R | 2h 19min | Biography, Drama, History | 4 November 2016 (USA)
Following his directorial successes of “Braveheart” (1995), “The Passion of the Christ” (2004), and “Apocalypto” (2006), Mel Gibson jumped back into the director’s seat in 2016 with World War II film “Hacksaw Ridge.”
The film follows the real-life heroics of Desmond Doss (Andrew Garfield), who was patriotic enough to enlist in World War II but who wouldn’t touch a rifle because of his rock-solid religious beliefs as a Seventh-day Adventist.
The film opens in small-town Virginia, where we see Doss’s tumultuous family life (the young Doss is played by Darcy Bryce), complete with alcoholic father Tom (Hugo Weaving), who when drunk abuses Doss’s mother, Bertha (Rachel Griffiths). In one touching scene, the young Doss asks his mother why his father hates the family, and she remarks that he doesn’t hate them; he hates himself. Later, it is revealed that Tom is suffering from issues related to his service during World War I.
Despite this, Doss and his brother Harold “Hal” (Nathaniel Buzolic) volunteer for military service. (Desmond joins the Army as a combat medic, while Hal enlists in the Navy.) Doss falls for a local nurse, Dorothy (Teresa Palmer), who isn’t too happy to see her new beau sign up for military service. Knowing what a kind soul Doss is, she marries him before he is shipped off to basic training at Fort Jackson, South Carolina.
Needless to say, Doss’s religious beliefs and open passivity toward violence don’t go over too well with either his superiors or his peers. To them, his status as conscientious objector is viewed as cowardly.
Doss endures beatings and unfair cleaning duties because of his beliefs, but somehow he manages to persevere despite the constant abuse—even when faced with an eventual court martial. His father manages to sober up enough to pull a last-minute favor for Doss, which spares him the court martial.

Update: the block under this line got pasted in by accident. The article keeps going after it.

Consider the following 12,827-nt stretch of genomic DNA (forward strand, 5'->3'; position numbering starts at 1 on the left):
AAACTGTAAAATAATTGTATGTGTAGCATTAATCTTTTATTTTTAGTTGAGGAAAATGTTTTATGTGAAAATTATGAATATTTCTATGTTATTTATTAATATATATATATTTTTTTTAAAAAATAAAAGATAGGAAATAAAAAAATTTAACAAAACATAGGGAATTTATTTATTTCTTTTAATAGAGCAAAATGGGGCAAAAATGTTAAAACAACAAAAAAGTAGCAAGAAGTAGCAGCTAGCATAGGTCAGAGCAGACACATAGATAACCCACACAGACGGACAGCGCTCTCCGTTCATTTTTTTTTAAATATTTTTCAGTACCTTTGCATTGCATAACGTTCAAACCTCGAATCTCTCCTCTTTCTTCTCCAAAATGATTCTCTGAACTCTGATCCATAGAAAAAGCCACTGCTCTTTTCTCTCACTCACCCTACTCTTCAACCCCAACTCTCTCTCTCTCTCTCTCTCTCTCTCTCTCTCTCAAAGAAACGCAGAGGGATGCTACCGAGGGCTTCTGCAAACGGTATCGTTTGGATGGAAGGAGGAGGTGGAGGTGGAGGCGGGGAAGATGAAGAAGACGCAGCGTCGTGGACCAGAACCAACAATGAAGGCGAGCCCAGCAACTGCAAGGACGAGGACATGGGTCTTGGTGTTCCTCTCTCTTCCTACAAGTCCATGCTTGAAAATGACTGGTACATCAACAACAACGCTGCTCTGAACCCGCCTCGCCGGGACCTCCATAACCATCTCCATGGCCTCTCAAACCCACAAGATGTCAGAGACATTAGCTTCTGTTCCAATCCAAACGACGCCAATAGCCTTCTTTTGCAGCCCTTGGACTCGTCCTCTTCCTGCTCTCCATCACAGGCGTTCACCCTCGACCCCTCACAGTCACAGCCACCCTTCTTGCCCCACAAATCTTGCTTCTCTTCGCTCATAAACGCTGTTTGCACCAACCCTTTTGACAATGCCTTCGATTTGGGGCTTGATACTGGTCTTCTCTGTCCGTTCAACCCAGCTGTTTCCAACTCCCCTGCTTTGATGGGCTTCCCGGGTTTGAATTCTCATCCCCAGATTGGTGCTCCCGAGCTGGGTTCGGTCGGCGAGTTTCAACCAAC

The second half of the film is mainly set in the titular location on the island of Okinawa. Doss and his unit, part of the 77th Infantry Division, have to climb a sheer 400-foot-high cliff using some thick cargo netting that has been established there. If that isn’t exhausting enough, when they manage to get to the top, they are almost immediately attacked by the Japanese soldiers, who have already dug in. Soon it’s a blood-drenched plateau.
Through their valiant efforts, Doss’s platoon begins to make some ground against the Japanese. However, the Americans soon discover that they’ve underestimated the number of enemy soldiers they’re facing when it is revealed that their foes have tunnel networks running underneath the ridge. In one spectacular scene, the Japanese mount a massive Banzai Charge (human wave attack) that pushes the Americans back to the edge of the cliff.
In spite of this setback, Private Desmond Doss selflessly scuttles back and forth between the cliff side and battlefield, saving the lives of 75 wounded American soldiers (as well as a few Japanese soldiers for good measure). He managed this amazing feat without ever touching a gun. Well, that’s not entirely true: He does grab a rifle and roll it up into a blanket in order to transport his wounded direct superior, Sergeant Howell (a game Vince Vaughn), out of danger.
The film does a great job of conveying the horrors and tragedies of war. In fact, the combat scenes are almost a little too gratuitous in some parts. Personally, I felt the romantic subplot was so well done that it was too bad Teresa Palmer wasn’t given more screen time. (She’s a fantastic actress.)
The rest of supporting cast of “Hacksaw Ridge” is excellent as well, and it’s entertaining to see the idiosyncrasies of Doss’s unit. Although when push comes to shove, they perform their duties (and then some).
Gibson regards Desmond Doss with the utmost respect—and rightfully so. It’s not every day that we get to see an unabashed display of conviction and selflessness in a single human vessel.
Director: Mel Gibson
Starring: Andrew Garfield, Sam Worthington, Luke Bracey
Running Time: 2 hours, 19 minutes
Release Date: Nov. 4, 2016 (USA)
Rated: 4 stars out of 5